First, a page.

On July 20th, Senators Dick Durbin (D-IL) and Lindsey Graham (R-SC) introduced the 2017 DREAM Act. On July 26th, Representatives Lucille Royball-Allard (D-CA) and Illeana Ros-Lehtinen (R-FL) filed a similar DREAM Act in the House of Representatives. On July 28th, Rep. Carlos Gutierrez (D-IL) and 116 other cosponsors filed the American Hope Act, which would also protect DACA-eligible immigrants and others from deportation and offer them a path to citizenship. Click for more background on DACA and the DREAM Act and how to take action.

The Immigration Budget

Within one week of being sworn-in, President Trump issued several executive orders that changed our immigration system. In addition to the Muslim and refugee ban, the administration has essentially eliminated all priorities and discretion from immigration enforcement. These policies, along with the hateful anti-immigrant rhetoric coming out of the administration, are creating a climate of fear and rising racism and xenophobia.

The administration does not distinguish those people who pose a danger from those with deep ties to this country. Arrests of immigrants with no criminal record have more than doubled this year. Southeast Asian refugees with very old convictions, who came to the U.S. at a very young age and are now long-time permanent residents, are being rounded up, detained, and deported to countries they have no connections to. By going after all undocumented immigrants and deportable lawful permanent residents, this administration is creating great fear within immigrant communities. This is not making our country more safe.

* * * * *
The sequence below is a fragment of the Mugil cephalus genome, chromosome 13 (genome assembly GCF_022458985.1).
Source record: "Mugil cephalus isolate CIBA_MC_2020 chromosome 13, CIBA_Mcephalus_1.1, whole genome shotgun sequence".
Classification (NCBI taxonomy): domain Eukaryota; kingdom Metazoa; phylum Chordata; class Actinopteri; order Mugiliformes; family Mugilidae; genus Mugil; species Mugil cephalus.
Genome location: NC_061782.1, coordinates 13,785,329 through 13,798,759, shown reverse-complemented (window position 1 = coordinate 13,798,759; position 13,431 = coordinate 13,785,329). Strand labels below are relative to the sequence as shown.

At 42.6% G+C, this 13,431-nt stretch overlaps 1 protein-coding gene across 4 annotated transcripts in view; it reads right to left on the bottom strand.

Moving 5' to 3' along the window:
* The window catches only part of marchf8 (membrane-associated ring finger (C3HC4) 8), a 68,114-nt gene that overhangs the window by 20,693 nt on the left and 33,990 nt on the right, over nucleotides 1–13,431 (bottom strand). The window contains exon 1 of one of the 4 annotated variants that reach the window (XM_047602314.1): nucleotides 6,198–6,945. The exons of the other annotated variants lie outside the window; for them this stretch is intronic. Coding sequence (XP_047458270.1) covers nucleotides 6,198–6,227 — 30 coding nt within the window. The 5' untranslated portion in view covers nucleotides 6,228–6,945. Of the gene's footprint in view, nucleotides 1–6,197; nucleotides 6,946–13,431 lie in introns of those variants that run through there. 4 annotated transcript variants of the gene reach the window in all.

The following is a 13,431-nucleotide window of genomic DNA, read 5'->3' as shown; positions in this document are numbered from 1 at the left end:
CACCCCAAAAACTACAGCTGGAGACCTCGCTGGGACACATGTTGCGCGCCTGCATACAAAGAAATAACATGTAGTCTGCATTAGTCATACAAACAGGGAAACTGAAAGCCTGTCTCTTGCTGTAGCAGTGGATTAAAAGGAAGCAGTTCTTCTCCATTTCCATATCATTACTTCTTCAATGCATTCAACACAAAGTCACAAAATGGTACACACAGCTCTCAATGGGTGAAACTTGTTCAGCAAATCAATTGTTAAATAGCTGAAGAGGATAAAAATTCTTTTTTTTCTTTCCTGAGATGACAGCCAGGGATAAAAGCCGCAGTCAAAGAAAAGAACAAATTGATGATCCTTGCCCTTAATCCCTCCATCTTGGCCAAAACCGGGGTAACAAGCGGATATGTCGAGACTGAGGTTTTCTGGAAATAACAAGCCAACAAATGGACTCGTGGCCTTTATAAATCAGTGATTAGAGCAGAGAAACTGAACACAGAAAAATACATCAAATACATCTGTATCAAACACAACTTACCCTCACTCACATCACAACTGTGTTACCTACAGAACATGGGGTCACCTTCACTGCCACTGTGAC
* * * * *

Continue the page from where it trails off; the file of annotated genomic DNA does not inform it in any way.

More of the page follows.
But the administration cannot fully realize its agenda without funding from Congress. Congress will decide whether to fund this anti-immigrant and inhumane agenda in September. Asian Americans Advancing Justice is part of the Defund Hate Campaign. Download our backgrounder on the budget for more information. There will also be a digital day of action on September 9th. If you don’t already, we encourage you to follow us on twitter @AAAJ_AAJC.

The Latest on the Muslim Ban

On June 26th, the Supreme Court issued a short decision announcing that it would hear oral arguments in the case during the October term. In the decision, the Court also narrowed the order blocking the ban and allowed parts of it to go into effect. The Court stated that any refugee or national from the six countries impacted by the ban who lacks a credible “bona fide relationship to a person or entity” would be banned from the United States. The government chose to interpret what constitutes a “bona fide relationship” very narrowly and excluded grandparents, grandchildren, aunts, uncles, nieces, nephews, cousins, brothers-in-law and sisters-in-law and any other “extended” family members from its definition. The Government also said that refugee resettlement organizations do not qualify as bona fide relationships. After some back and forth in the courts, the Supreme Court clarified its decision and stated that grandparents are considered bona fide relationships but that refugee resettlement agencies still do not count.

Today, people from the banned countries who have jobs or job offers, are enrolled in school, or have close family relationships in the U.S. are not banned from receiving visas. Similarly, refugees who have close family relationships in the U.S. may be settled here. Those who are left out include refugees without those ties, tourists without those ties, and people who have won the diversity lottery from the six countries but have no close family ties.

Even a full victory at the Supreme Court would only partially block the administration’s attacks on Muslims and people from predominantly Muslim countries. The extreme vetting of people applying for visas from predominantly Muslim countries has already begun. Another challenge for refugee resettlement is that the President may set the levels for the number of refugees allowed in and Congress authorizes funding for the resettlement programs.

Advancing Justice | AAJC will continue to defend the rights of immigrants and push for just, humane and inclusive immigration policies.